For Young People

Recognising Domestic Abuse

Sometimes recognising domestic abuse can be difficult as often people assume that there has to be violence involved in order for it to be abuse. However, that is not always the case.

Domestic abuse can be between any two people in a relationship or between a parent and child. It can also happen to any age, gender or sexual orientation and the abuser can also be any of these too. Domestic abuse can be between people who have known each other for 6 weeks or been married for 60 years, there is no specific type of person that can be affected. The abuse also does not necessarily have to be violent but could be emotional abuse, sexual abuse, or financial abuse, for example.

Here are some questions to ask yourself if you are unsure if you are in an abusive situation:

  • Do they ever criticise your body or the way you look?
  • Do they tell you what to wear, where to go or who you can talk to?
  • Do they ever make you feel guilty for seeing your friends and family?
  • Do they ever go through your phone to see who you’ve been talking to?
  • Have they ever physically hurt you (or threatened to hurt you) such as: hit, pushed, slapped or punched?
  • Have they ever forced or pressured you to have sex or do sexual things with them?

To help further understand the different forms that abuse can have you can look to the power and control wheel below:

Getting Help

You can call us Monday-Friday from 9am-5pm on 01294 602424. However, if you would like to speak to someone out with our office hours then you can call the 24hr national helpline on 0800 027 1234. If you are looking for some more information or advice then you can check out our children and young people section on our useful links page here.

Getting help is often a difficult thing to do as you may feel embarrassed or uncomfortable but this is perfectly normal. The important thing to remember is that you are not alone.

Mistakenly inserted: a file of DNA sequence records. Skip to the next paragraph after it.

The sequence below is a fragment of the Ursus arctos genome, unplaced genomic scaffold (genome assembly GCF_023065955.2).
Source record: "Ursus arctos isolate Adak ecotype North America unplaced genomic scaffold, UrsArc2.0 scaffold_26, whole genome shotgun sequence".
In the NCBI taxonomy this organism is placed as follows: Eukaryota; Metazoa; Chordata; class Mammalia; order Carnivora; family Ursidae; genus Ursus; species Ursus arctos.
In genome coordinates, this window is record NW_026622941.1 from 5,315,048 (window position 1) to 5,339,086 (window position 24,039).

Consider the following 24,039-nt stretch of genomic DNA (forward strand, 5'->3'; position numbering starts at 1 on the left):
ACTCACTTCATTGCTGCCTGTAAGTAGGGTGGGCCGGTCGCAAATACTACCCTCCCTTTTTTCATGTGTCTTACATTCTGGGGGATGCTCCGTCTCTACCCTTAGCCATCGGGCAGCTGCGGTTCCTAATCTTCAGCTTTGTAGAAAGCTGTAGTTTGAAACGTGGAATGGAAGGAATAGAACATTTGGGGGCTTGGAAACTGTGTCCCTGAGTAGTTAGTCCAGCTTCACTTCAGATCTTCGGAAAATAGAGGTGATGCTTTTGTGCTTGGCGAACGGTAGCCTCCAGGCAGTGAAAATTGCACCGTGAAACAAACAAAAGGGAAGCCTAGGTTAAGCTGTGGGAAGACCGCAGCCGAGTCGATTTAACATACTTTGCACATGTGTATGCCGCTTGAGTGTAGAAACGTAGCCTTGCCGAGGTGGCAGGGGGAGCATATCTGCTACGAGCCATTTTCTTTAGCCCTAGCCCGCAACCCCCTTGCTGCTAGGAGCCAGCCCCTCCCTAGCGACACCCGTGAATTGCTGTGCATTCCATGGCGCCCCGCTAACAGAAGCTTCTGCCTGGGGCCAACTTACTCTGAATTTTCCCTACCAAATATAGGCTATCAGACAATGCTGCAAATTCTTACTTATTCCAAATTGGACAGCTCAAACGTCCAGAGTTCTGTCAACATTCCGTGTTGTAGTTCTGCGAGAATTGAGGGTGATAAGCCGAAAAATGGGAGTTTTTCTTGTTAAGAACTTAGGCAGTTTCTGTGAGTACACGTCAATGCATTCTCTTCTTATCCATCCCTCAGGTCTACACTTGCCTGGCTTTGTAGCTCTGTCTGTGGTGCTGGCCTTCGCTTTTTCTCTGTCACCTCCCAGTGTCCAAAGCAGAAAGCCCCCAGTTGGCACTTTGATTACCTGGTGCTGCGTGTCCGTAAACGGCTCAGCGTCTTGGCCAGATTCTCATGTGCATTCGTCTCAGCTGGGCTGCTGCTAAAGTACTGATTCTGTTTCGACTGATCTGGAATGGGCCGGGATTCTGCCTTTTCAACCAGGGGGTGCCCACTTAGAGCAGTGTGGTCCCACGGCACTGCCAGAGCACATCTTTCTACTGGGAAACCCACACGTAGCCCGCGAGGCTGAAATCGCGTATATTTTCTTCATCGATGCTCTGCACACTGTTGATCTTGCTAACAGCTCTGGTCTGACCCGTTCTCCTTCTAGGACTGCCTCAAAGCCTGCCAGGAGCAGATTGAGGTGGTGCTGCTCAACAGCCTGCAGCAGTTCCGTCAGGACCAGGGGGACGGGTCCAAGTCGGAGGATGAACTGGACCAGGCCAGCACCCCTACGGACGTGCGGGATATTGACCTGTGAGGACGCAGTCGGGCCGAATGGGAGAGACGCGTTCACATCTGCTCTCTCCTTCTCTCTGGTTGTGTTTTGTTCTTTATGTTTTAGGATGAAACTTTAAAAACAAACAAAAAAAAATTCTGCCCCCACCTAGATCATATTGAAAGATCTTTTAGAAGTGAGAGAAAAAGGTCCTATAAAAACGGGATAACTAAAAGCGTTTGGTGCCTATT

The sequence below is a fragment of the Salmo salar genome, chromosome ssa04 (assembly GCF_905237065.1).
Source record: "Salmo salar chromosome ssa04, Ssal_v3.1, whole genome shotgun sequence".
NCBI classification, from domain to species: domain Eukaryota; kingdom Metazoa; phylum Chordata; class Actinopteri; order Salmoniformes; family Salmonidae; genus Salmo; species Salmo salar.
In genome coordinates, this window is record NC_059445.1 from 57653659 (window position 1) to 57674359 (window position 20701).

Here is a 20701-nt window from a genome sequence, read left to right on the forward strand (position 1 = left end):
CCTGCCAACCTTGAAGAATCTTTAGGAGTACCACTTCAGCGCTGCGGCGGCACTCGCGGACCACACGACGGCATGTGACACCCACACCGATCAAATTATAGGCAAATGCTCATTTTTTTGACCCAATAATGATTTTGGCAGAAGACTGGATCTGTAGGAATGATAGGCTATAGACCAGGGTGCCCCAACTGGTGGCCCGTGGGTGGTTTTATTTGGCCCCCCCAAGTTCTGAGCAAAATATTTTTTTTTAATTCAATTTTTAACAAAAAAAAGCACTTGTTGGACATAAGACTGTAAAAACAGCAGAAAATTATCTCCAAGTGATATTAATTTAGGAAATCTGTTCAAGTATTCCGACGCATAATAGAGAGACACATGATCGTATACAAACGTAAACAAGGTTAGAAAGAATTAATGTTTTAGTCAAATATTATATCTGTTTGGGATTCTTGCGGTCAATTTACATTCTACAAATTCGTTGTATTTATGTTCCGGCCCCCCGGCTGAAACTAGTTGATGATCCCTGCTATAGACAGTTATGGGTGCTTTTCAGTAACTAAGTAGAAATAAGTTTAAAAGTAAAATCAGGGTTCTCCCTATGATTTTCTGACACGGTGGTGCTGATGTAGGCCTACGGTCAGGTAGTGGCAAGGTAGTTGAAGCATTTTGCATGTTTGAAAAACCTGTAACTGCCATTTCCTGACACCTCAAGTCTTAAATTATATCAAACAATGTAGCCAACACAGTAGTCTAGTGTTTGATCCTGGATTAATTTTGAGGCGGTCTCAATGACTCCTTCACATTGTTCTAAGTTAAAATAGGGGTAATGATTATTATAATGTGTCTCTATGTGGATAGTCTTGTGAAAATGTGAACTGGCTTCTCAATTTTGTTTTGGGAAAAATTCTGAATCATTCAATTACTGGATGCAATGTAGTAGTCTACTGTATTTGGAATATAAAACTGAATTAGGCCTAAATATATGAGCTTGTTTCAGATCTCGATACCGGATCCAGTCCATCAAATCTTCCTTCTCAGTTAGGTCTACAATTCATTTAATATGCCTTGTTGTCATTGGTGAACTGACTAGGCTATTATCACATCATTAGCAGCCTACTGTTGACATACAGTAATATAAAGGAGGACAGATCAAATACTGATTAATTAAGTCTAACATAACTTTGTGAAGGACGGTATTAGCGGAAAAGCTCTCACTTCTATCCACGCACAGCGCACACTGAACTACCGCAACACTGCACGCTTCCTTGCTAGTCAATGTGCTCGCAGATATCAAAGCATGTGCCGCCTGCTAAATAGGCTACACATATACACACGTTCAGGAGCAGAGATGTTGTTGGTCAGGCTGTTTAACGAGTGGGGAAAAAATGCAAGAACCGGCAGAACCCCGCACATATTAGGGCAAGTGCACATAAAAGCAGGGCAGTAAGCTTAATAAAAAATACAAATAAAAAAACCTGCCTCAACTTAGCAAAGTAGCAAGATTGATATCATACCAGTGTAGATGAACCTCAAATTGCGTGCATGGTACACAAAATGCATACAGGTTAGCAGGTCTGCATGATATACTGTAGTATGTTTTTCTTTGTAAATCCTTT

Our workers will listen to you in complete confidence and will not judge you. They are there to help you process what you may have experienced and will aid you in figuring out what the next steps are. Your safety is our top priority so conversations will remain private unless we are concerned that you are at risk of harm.

Worried for a Friend?

It can be extremely difficult to see a friend is suffering or needs help and often you can feel helpless and unsure what to do. If you are concerned that a friend may be experiencing domestic abuse then there are a number of things that you can do to help them.

  • Don’t Gossip – Talk in private and don’t tell other people without your friend’s permission. Tell a trusted adult if you think your friend might be in danger.
  • Believe the Story – Listen and believe your friend. Acknowledge their feelings and let them know they are not alone.
  • Tell the Person They Didn’t Deserve It – No one deserves to be abused. Your friend did not cause this abuse and it is NOT their fault.
  • Let Them Make Their Own Decision – Respect your friend’s right to make their own decision when they are ready to do so.
  • Make a Safety Plan – Does your friend have a safe place to escape to if necessary? Have they done something in the past to keep them safe from the abuse? Did it work?
  • Give Help – Find out the resources in your community. Is there a hotline to call? What legal, medical or counselling options are available?

More Information

To learn more about domestic abuse you can head over to “Love Respect” – a website created by Women’s Aid for young people. You can visit the site here:

North Ayrshire Women’s Aid also produced a short film called “Expect Respect.” The film centres on coercive control in young people’s relationships and aims to better explain what domestic abuse can look like and what some of the warning signs are. You can watch it below.

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